> >>right order. Now I want to stick it in a DatagramPacket and send it.
    > >>Problem is all the Java serializable capabilities stick other junk
    > >>like class id into the output stream. How do I do it and JUST SEND
    > >>THE DATA, i.e. the ints and shorts like any old school C or C++
    > >>programmer would do? (Also I don't want to use JNI -- too many cygwin
    > >>problems).
    > >>
    > >>Steve

    > >
    > >
    > >

    >
    Tony Morris, Jan 13, 2004
    #6
  7. Tony Morris wrote:

    >> That sounds to me like it
    >>would introduce delays between the fields.

    >
    > No, it won't. The bottleneck is the network in this case, not the VM.


    I think he means network delays. Sending each field in a separate IP packet would be
    stupid (and could happen). But that's what we have BufferedOutputStream for.
    Michael Borgwardt, Jan 13, 2004
    #7
  8. Steve Line

    xarax Guest

    "Steven Line" <> wrote in message
    news:OaKMb.7298$...
    > Looks like ByteBuffer will do the job. Good obscure class recommendation!
    > Thanks,
    > Steve
    >
    > Mike Schilling wrote:
    >
    > > "Steve Line" <> wrote in message
    > > news:...
    > >
    > >>Hi everybody,
    > >>
    > >>I've read many articles about doing this WITH serializable, but using
    > >>serializable won't do what I need. I have a java program that must
    > >>talk to a box and I don't have access to the sw on this box. I need
    > >>to send a datagram with a C structure in it to the box to control it.
    > >>The C structure is about 15 or so shorts and ints. I'm converting the
    > >>C to Java and need to send the same data format from a java program.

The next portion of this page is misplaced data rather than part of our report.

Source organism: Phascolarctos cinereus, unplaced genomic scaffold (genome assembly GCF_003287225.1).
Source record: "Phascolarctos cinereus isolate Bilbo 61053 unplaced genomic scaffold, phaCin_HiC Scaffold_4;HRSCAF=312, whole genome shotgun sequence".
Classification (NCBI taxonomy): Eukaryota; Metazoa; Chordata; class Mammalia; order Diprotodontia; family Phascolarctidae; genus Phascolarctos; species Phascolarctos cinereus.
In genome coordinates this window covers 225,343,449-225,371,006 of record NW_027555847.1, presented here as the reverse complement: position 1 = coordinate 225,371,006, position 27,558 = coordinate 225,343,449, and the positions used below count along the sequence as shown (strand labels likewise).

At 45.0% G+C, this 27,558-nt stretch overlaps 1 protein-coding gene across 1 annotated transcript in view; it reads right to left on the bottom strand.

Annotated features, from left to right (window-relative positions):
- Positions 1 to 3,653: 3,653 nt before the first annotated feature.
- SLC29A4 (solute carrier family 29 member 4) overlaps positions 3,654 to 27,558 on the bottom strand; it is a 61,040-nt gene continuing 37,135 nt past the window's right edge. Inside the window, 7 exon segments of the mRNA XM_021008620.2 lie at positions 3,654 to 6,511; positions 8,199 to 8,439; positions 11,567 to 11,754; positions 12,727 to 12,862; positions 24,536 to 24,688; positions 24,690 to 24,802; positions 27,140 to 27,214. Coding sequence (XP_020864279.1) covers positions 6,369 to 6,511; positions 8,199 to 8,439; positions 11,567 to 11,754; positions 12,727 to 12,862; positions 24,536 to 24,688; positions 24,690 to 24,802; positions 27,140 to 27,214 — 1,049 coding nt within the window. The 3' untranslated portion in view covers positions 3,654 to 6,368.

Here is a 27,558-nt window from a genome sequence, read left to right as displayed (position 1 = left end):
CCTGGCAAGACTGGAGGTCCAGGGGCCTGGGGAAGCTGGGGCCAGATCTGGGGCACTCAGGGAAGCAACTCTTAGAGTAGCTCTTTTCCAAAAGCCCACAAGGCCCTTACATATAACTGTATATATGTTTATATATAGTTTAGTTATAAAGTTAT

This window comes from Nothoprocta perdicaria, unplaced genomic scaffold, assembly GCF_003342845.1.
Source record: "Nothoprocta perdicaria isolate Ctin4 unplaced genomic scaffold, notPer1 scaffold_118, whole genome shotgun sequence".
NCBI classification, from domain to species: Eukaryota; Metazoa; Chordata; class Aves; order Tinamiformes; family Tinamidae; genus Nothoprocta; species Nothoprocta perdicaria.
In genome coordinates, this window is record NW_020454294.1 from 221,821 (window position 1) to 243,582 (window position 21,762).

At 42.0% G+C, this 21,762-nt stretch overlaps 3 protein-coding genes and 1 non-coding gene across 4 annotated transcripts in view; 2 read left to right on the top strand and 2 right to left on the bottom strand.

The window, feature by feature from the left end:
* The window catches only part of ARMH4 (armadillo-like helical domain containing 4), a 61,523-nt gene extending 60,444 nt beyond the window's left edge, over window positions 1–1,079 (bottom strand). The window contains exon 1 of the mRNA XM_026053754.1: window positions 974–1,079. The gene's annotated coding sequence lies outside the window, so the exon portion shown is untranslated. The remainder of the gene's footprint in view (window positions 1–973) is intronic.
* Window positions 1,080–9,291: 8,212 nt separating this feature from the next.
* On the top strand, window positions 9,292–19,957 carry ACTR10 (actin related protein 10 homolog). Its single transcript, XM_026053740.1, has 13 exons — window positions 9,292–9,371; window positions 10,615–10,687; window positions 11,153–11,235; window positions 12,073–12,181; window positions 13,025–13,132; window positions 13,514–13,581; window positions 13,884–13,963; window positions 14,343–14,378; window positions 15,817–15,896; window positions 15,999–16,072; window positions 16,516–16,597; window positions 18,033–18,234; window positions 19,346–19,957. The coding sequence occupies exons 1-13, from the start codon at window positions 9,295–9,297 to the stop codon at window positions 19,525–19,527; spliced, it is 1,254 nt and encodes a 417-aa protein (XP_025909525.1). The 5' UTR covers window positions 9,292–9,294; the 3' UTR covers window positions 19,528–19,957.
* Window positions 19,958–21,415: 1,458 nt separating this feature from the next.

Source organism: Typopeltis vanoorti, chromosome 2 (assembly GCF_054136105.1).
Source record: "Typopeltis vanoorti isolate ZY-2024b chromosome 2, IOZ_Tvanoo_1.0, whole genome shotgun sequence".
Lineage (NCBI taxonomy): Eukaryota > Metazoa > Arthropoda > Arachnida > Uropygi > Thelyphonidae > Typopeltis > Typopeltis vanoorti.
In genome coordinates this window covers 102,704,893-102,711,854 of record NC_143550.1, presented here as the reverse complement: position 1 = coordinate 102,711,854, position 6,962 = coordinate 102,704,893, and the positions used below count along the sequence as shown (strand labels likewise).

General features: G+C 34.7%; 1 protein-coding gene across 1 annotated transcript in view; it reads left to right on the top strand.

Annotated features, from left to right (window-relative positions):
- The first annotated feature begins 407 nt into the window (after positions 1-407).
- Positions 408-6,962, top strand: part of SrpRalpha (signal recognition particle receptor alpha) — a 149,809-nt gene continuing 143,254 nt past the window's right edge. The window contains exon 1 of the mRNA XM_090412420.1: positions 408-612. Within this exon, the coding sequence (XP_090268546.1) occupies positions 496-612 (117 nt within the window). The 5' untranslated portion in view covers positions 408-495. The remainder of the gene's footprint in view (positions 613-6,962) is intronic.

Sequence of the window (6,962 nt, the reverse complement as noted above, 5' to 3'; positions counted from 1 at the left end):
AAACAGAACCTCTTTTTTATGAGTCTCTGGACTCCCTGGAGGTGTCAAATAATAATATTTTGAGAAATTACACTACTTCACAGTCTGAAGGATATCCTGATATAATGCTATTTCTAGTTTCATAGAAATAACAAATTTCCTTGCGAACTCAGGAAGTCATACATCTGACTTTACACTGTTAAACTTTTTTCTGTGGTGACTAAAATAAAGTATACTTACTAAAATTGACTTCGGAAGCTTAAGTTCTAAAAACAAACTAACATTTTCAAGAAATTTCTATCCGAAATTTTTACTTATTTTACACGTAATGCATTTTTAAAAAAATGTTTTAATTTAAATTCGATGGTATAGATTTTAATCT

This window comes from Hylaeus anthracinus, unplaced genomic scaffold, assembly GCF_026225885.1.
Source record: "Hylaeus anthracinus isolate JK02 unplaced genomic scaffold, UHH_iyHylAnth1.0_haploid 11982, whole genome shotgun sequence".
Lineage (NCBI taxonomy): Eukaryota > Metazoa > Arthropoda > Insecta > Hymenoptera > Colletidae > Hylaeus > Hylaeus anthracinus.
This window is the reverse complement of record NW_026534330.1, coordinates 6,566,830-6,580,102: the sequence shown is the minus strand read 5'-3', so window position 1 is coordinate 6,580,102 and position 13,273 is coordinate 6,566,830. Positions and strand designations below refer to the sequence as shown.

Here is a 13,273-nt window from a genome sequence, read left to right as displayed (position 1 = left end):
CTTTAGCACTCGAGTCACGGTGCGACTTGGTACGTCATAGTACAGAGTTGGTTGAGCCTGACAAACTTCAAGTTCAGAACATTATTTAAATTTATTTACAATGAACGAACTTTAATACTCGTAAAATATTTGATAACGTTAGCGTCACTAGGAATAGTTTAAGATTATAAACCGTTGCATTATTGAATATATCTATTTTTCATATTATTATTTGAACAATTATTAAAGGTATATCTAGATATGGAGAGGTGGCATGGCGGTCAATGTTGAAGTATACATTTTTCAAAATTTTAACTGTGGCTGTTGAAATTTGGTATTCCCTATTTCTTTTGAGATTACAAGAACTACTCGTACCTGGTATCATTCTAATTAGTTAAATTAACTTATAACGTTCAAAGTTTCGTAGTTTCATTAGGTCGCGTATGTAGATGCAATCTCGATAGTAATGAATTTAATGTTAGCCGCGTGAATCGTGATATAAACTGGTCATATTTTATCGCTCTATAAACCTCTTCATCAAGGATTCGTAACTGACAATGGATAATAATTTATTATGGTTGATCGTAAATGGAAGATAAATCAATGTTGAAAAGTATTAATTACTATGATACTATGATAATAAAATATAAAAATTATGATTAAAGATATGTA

> >>I've defined a Java Class consisting of the ints and shorts in the
    > >>right order.

    > >
    > >
    > > Well, not really in the "right order", since the order of the fields of a
    > > Java class is not defined.
    > >
    > >
    > >>Now I want to stick it in a DatagramPacket and send it.
    > >>Problem is all the Java serializable capabilities stick other junk
    > >>like class id into the output stream. How do I do it and JUST SEND
    > >>THE DATA, i.e. the ints and shorts like any old school C or C++
    > >>programmer would do?

    > >
    > >
    > > Write a method that does it, e.g.
    > >
    > > class Datagram {
    > > int i;
    > > short s;
    > > ...
    > >
    > > void write(DataOutputStream os) {
    > > os.writeInt(i);
    > > os.writeShort(s);
    > > ...
    > > }
    > > }
    > >
    > > Note that integer types are always written most significant byte first.
    > >
    > > Alternatively, look at java.nio, in particular ByteBuffer and Channel.


    The ByteBuffer and Channel things are definitely the
    correct way to do this. Be sure to use the BigEndian
    versus LittleEndian thing in the ByteBuffer when you
    write the short and int values, so they end up in the
    platform dependent byte order on the C side.

    I went a step farther by writing a program generator
    that takes a specification of the fields/types and
    generates the Java and C source files that can handle
    the message packets in both directions. It generates
    the buffer structs and C wrapper getter/setter functions
    for each named field, as well as the Java wrapper classes
    for each message packet type. It's a simple matter to call
    the getter/setter methods to pull/push the field values by
    name, and to send or receive the message packet through
    the Channel i/o thing. Each message type on the Java side
    is instantiated as a Java class. A similar thing happens
    on the C side using function pointers as a substitute for
    instance methods.

    Way too easy. ;)
    xarax, Jan 13, 2004
    #8
  9. Steve Line

    Tony Morris Guest

    right, perhaps I misunderstood the reasoning.

    --
    Tony Morris
    (BInfTech, Cert 3 I.T., SCJP[1.4], SCJD)
    Software Engineer
    IBM Australia - Tivoli Security Software
    (2003 VTR1000F)


    "Michael Borgwardt" <> wrote in message
    news:bu0ett$c4260$-berlin.de...
    > Tony Morris wrote:
    >
    > >> That sounds to me like it
    > >>would introduce delays between the fields.

    > >
    > > No, it won't. The bottleneck is the network in this case, not the VM.

    >
    > I think he means network delays. Sending each field in a separate IP

    packet would be
    > stupid (and could happen). But that's what we have BufferedOutputStream

    for.
    >
    Tony Morris, Jan 14, 2004
    #9